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# 4765 - Replace Eddystone Barrel?
Stan Bainbridge Indiana

M1917 Eddystone - M1917 - 30.06 - full military length, no sporterizing - parkerized - 669729 -

ordinance bomb, ja on barrel, 3gm-k on stock by trigger on left side in box The rifle is in very good shape. The rifling in barrel is poor, though. I want to sell this rifle. Would rebarreling hurt me or help me in this case?

Stan, your rifle's barrel has already been replaced once, the "JA" marking that you describe are the initials of the replacement barrels manufacturer, Johnson Automatics. Johnson Automatics is probably most famous for their M1941 Johnson rifle but they also manufactured replacement barrels for U.S. M1917 rifles among other things. If your bore is just a little dark and/or if it just has normal wear, I think that replacing the barrel is a bad idea. If the bore is dark and rusty with only traces of lands and grooves remaining, then installing a correct (Eddystone) replacement barrel may increase your rifles salability. When you inform prospective buyers that the barrel is a replacement, value will be lowered for some, others will not care. Marc

# 4648 - Germania .22 Training Rifle
Jerry, Nashville, TN

J. G. Anschutz - Germania Waffenwerk - .22 Short Single Shot - 1226 -

My Dad purchased this rifle after WWII. It looks like a military style rifle with what may be a bayonet slide and shoulder strap. The bolt is curved and it has a short stock (butt). Other markings are A. G. Zella Mehlis Thur. I am just interested in finding information about the rifle. Thanks.

Jerry- There is an excellent book on Mauser Training Rifles published by Collector Grade Books that probably would help on this, but I have not yet added that to my library. Therefore I confess ignorance and am unable to help. It is undoubtedly one of a number of commercially made .22 rifles which were quite similar to the K98k Mauser service rifle for use in training soldiers, and quasi-military clubs and the like. Many countries had similar small bore versions of service rifles for training purposes. Contrary to what you hear from the TV news people (Quick name one, any one, with military service in any branch.....) military victory does not occur until the ground is occupied by a foot soldier with a rifle. Victories happen faster and last longer if the foot solider knows how to use a rifle, a habit picked up from long practice and excellent training. The U.S. Marine Corps understands this, but few others in our country. Some day we will pay a bloody price for sissifying and violence proofing our children, telling them guns are evil, instead of that evil people are a danger to be guarded against. When the smart bombs run out, and our few hundred aged aircraft are lost, or our dozen aircraft carriers are sunk, only the foot soldiers with rifles will defend our freedom. Better hope we have some, and it is not too soon to get marksmanship training back into high schools, like it was 40 years ago. John Spangler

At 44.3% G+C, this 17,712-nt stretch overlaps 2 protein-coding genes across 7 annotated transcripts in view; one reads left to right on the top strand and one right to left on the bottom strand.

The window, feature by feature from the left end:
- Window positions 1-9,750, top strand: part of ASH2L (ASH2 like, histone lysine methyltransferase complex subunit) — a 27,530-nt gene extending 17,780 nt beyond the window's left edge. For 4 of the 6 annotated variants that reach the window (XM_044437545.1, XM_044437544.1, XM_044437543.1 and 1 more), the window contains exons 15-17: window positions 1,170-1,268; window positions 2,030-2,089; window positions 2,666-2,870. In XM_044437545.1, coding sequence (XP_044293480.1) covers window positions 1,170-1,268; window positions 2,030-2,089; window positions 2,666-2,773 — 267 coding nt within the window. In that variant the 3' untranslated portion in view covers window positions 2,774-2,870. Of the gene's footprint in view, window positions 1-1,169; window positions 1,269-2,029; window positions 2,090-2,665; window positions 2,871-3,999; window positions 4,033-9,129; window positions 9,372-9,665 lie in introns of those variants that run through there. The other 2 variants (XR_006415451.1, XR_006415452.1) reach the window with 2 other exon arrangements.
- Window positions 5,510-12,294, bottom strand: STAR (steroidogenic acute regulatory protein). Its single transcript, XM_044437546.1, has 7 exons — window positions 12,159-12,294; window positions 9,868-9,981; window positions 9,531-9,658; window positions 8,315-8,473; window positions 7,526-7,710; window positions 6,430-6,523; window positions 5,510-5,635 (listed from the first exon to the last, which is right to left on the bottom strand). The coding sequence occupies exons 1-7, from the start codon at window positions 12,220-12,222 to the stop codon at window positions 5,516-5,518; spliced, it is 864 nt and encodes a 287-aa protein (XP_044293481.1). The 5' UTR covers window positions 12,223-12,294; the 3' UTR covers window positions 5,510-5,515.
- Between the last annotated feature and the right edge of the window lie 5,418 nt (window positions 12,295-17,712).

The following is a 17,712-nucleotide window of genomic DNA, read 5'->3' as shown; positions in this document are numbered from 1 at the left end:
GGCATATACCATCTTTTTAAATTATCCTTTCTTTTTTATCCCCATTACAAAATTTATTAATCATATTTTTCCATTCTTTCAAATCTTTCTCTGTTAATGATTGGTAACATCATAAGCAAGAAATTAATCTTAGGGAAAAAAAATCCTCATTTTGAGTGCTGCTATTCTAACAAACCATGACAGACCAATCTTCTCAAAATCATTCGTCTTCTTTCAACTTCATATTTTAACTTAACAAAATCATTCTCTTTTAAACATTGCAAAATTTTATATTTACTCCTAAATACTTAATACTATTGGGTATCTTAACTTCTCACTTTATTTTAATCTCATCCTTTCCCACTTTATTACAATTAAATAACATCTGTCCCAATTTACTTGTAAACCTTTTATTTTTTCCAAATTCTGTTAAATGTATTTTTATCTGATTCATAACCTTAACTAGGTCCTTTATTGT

# 4639 - Cartouches ( Stock Markings) On U.S. Military
Mel Kalifornia

Where can I find explanation / meanings of cartouche and other markings on U. S. military rifles ? I'm a new collector. Thanks.

Mel- The various markings on U.S. military small arms are all basically for the purposes of identifying what they are, who made them, and if they have passed inspection. Specific details vary with the exact model and maker, but a 1795 Springfield will have markings on the various parts to identify the maker. Workers were paid on a piece work basis, and this allowed them to get credit for their labor, and also allow deductions for the cost of the raw materials if the parts failed inspection. An inspector or sub inspector would also mark parts when they met their approval, or stamp them with a "C" for "condemned" if they failed inspection. When barrels were tested (proof fired) they were marked with whatever the current marks were to show that it was okay to use. When the completed arm was inspected and accepted, the Master Armorer or some flunky working for him would stamp his initials on the stock, opposite the lock. The inspector cartouche initials can be checked to make sure they are appropriate for the date, and in the case of some guns, if that inspector worked at that specific maker.

Procedures remained basically unchanged until the adoption of breechloaders following the Civil War. The barrels were still proof tested in the traditional way, but since there were receivers, breechblocks and other parts involved, another proof test for the completed weapon was needed, leading the to stamping of a large P (almost always within a circle) behind the trigger guard.